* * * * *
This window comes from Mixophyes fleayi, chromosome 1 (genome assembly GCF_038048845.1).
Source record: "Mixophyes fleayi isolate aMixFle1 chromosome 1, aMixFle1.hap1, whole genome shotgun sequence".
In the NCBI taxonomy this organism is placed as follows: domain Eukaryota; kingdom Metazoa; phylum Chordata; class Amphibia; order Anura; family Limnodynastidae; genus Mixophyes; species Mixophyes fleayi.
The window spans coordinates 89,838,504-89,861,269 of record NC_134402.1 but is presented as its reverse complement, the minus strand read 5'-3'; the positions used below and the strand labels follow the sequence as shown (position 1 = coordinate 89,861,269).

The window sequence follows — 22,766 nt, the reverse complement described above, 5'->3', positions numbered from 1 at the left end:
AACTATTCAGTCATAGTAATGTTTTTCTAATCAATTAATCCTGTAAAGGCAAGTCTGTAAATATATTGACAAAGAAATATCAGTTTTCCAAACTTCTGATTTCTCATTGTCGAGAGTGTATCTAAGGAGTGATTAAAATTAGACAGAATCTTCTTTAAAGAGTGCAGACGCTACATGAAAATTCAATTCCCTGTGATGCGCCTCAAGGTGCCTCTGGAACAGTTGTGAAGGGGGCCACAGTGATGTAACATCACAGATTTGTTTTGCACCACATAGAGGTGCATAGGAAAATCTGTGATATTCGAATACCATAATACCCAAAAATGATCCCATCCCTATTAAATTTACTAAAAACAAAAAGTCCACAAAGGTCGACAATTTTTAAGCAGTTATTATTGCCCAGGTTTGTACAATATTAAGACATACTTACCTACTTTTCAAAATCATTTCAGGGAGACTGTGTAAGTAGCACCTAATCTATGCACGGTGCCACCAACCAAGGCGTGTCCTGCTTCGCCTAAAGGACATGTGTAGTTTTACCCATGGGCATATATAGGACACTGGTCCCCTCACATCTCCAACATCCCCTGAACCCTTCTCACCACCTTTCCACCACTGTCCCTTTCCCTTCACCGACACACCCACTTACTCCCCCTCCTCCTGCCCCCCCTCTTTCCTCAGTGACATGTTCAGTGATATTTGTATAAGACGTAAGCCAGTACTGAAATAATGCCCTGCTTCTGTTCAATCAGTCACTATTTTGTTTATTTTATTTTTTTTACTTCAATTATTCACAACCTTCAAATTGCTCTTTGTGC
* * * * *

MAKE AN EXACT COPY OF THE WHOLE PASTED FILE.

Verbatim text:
This window comes from Mixophyes fleayi, chromosome 1 (genome assembly GCF_038048845.1).
Source record: "Mixophyes fleayi isolate aMixFle1 chromosome 1, aMixFle1.hap1, whole genome shotgun sequence".
In the NCBI taxonomy this organism is placed as follows: domain Eukaryota; kingdom Metazoa; phylum Chordata; class Amphibia; order Anura; family Limnodynastidae; genus Mixophyes; species Mixophyes fleayi.
The window spans coordinates 89,838,504-89,861,269 of record NC_134402.1 but is presented as its reverse complement, the minus strand read 5'-3'; the positions used below and the strand labels follow the sequence as shown (position 1 = coordinate 89,861,269).

The window sequence follows — 22,766 nt, the reverse complement described above, 5'->3', positions numbered from 1 at the left end:
AACTATTCAGTCATAGTAATGTTTTTCTAATCAATTAATCCTGTAAAGGCAAGTCTGTAAATATATTGACAAAGAAATATCAGTTTTCCAAACTTCTGATTTCTCATTGTCGAGAGTGTATCTAAGGAGTGATTAAAATTAGACAGAATCTTCTTTAAAGAGTGCAGACGCTACATGAAAATTCAATTCCCTGTGATGCGCCTCAAGGTGCCTCTGGAACAGTTGTGAAGGGGGCCACAGTGATGTAACATCACAGATTTGTTTTGCACCACATAGAGGTGCATAGGAAAATCTGTGATATTCGAATACCATAATACCCAAAAATGATCCCATCCCTATTAAATTTACTAAAAACAAAAAGTCCACAAAGGTCGACAATTTTTAAGCAGTTATTATTGCCCAGGTTTGTACAATATTAAGACATACTTACCTACTTTTCAAAATCATTTCAGGGAGACTGTGTAAGTAGCACCTAATCTATGCACGGTGCCACCAACCAAGGCGTGTCCTGCTTCGCCTAAAGGACATGTGTAGTTTTACCCATGGGCATATATAGGACACTGGTCCCCTCACATCTCCAACATCCCCTGAACCCTTCTCACCACCTTTCCACCACTGTCCCTTTCCCTTCACCGACACACCCACTTACTCCCCCTCCTCCTGCCCCCCCTCTTTCCTCAGTGACATGTTCAGTGATATTTGTATAAGACGTAAGCCAGTACTGAAATAATGCCCTGCTTCTGTTCAATCAGTCACTATTTTGTTTATTTTATTTTTTTTACTTCAATTATTCACAACCTTCAAATTGCTCTTTGTGC